Materials and methods

Human cornea samples

This study was carried out according to the tenets of the Declaration of Helsinki and followed international ethical requirements for human tissues. Handling of human corneas was declared to the French administration (CODECOH agreement DC-2018-3300). Ten human corneas were obtained from the French Eye Bank (Banque Française des Yeux, BFY), which were unsuitable for transplantation and authorized for scientific use by the donor family. These corneas were preserved in an appropriate culture medium (Stemalpha 2, StemAlpha or Cornea Max, Eurobio) in an incubator set at 31°. They were then placed for 48 h in Stemalpha 3 without phenol red to induce deswelling and elimination of the phenol red present in the previous culture medium, prior to fixation in 4% paraformaldehyde (PFA) for 24 h at 4 °C. Fixed corneas were stored in 1% PFA at 4 °C until imaging. Physiological data, storage durations, and thicknesses of all corneas are given in Supplementary Table S1.

A specific cornea holder was designed for P-SHG imaging in order to comply with two important requirements: (i) maintain the physiological curvature of the cornea as in usual corneal chambers since we observed polarization artifacts due to diattenuation in pieces of flattened corneas stuck between two coverslips during preliminary P-SHG experiments; (ii) enable trans-detection of SHG signals for validation purpose of epi-detected orientation maps (see below), which is not possible in usual corneal chambers. We used a small plano-convex lens with the same diameter and radius of curvature as the human cornea (LA1576, Thorlabs). The cornea was placed on this lens, in turn, placed on a coverslip, and the sclera was clamped with a plastic ring maintained by a metallic screwed holder (Fig. S1). Ophthalmic gel (Lacrigel, Europhta) was added between the lens and the cornea and between the microscope objective and the cornea in order to avoid cornea dehydration and to enable optical contact. The cornea was imaged in the apex region to ensure that the corneal surface was parallel to the imaging plane and to minimize spherical aberrations. The nasal–temporal and superior–inferior physiological axes of the corneal button were identified and oriented along the X or Y axis in the imaging plane.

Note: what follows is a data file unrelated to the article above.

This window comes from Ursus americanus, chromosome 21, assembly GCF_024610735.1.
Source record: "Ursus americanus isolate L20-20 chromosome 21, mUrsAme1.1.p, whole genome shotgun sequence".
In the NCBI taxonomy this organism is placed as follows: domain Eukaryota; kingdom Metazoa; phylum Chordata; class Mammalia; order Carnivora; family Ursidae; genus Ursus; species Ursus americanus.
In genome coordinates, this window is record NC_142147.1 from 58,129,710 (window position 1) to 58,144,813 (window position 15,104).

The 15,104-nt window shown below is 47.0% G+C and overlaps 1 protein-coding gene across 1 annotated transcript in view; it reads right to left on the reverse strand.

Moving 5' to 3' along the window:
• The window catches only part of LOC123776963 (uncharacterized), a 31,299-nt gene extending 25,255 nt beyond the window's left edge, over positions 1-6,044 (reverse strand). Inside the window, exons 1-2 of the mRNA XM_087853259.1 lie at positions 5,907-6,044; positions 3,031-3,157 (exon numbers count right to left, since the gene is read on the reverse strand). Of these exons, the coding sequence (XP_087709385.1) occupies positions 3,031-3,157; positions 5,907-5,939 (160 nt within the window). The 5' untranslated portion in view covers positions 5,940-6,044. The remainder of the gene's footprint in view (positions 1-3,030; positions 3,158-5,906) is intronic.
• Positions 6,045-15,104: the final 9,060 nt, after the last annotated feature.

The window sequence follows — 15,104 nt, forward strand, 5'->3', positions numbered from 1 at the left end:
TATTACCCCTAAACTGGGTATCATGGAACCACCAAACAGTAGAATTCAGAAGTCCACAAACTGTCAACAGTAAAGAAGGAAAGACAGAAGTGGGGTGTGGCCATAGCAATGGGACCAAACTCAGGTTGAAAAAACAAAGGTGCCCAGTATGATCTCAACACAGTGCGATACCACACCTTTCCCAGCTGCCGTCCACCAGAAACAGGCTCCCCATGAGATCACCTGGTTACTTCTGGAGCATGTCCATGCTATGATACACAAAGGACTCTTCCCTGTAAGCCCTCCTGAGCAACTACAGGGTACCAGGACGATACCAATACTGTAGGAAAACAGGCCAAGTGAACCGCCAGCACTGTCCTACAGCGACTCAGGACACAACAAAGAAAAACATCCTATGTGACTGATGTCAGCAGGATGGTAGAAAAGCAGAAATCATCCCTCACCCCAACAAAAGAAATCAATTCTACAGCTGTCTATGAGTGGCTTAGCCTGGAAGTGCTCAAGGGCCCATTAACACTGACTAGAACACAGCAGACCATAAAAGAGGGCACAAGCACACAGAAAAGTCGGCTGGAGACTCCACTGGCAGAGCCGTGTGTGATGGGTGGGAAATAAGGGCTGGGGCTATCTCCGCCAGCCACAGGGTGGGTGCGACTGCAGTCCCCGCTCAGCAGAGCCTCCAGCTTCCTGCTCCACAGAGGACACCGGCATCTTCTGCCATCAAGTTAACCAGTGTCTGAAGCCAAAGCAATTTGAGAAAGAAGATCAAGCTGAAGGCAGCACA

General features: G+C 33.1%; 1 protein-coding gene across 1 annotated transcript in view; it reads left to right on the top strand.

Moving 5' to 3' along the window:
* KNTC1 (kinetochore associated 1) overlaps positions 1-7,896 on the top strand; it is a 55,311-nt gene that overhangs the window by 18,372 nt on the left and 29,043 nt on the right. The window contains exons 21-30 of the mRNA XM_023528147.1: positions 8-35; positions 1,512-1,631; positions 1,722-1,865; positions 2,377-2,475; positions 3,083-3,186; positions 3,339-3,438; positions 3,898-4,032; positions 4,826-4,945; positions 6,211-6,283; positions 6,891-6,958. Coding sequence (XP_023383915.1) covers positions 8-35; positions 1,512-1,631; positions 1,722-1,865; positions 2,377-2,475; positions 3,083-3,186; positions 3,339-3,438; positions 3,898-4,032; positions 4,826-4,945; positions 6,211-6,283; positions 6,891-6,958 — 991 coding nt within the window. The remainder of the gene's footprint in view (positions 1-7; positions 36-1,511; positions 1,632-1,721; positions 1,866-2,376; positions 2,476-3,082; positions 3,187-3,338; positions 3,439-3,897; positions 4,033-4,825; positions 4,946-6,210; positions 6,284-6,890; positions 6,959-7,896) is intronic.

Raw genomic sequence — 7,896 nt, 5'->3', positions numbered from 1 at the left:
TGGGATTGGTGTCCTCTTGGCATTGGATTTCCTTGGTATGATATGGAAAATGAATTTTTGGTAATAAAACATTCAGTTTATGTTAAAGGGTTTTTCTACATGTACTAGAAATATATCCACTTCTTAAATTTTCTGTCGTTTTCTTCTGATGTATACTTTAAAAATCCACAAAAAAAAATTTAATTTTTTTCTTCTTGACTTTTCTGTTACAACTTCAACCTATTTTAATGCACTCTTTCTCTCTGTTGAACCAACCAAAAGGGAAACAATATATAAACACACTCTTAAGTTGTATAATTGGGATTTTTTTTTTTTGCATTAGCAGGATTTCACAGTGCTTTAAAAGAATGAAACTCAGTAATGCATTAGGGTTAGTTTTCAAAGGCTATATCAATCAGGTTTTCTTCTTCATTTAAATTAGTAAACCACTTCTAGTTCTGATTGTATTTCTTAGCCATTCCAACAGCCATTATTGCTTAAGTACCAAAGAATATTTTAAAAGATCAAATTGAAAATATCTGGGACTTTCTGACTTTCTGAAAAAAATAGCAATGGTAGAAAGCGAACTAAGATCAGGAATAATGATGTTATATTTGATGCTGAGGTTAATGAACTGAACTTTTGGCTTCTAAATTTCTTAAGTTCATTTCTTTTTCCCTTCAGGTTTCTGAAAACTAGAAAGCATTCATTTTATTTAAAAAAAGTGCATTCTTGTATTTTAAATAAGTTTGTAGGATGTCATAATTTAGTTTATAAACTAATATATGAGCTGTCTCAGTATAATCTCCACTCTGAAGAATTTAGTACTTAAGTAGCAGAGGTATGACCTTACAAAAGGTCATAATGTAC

Polarization-resolved SHG microscopy